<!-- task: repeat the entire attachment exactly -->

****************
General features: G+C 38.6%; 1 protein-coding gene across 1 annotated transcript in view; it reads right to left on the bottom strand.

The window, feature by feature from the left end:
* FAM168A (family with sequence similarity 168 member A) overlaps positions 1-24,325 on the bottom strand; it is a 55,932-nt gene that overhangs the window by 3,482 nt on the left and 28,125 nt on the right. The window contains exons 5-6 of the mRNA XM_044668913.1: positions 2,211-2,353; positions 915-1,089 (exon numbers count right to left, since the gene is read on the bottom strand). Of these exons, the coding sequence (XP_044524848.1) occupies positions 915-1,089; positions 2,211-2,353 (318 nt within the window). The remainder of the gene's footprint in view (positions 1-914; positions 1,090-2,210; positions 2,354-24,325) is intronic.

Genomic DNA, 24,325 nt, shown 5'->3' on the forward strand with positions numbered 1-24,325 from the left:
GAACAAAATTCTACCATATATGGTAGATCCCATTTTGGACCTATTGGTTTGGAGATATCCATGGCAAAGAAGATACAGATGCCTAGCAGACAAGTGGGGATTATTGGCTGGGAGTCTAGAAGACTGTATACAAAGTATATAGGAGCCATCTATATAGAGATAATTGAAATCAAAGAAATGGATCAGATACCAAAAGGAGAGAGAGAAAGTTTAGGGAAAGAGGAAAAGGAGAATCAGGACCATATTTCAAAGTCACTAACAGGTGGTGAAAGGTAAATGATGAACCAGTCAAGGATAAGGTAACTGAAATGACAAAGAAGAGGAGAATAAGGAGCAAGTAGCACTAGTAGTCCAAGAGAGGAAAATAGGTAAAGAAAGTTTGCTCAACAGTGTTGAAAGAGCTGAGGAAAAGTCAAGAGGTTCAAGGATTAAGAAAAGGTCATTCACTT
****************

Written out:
General features: G+C 38.6%; 1 protein-coding gene across 1 annotated transcript in view; it reads right to left on the bottom strand.

The window, feature by feature from the left end:
* FAM168A (family with sequence similarity 168 member A) overlaps positions 1-24,325 on the bottom strand; it is a 55,932-nt gene that overhangs the window by 3,482 nt on the left and 28,125 nt on the right. The window contains exons 5-6 of the mRNA XM_044668913.1: positions 2,211-2,353; positions 915-1,089 (exon numbers count right to left, since the gene is read on the bottom strand). Of these exons, the coding sequence (XP_044524848.1) occupies positions 915-1,089; positions 2,211-2,353 (318 nt within the window). The remainder of the gene's footprint in view (positions 1-914; positions 1,090-2,210; positions 2,354-24,325) is intronic.

Genomic DNA, 24,325 nt, shown 5'->3' on the forward strand with positions numbered 1-24,325 from the left:
GAACAAAATTCTACCATATATGGTAGATCCCATTTTGGACCTATTGGTTTGGAGATATCCATGGCAAAGAAGATACAGATGCCTAGCAGACAAGTGGGGATTATTGGCTGGGAGTCTAGAAGACTGTATACAAAGTATATAGGAGCCATCTATATAGAGATAATTGAAATCAAAGAAATGGATCAGATACCAAAAGGAGAGAGAGAAAGTTTAGGGAAAGAGGAAAAGGAGAATCAGGACCATATTTCAAAGTCACTAACAGGTGGTGAAAGGTAAATGATGAACCAGTCAAGGATAAGGTAACTGAAATGACAAAGAAGAGGAGAATAAGGAGCAAGTAGCACTAGTAGTCCAAGAGAGGAAAATAGGTAAAGAAAGTTTGCTCAACAGTGTTGAAAGAGCTGAGGAAAAGTCAAGAGGTTCAAGGATTAAGAAAAGGTCATTCACTT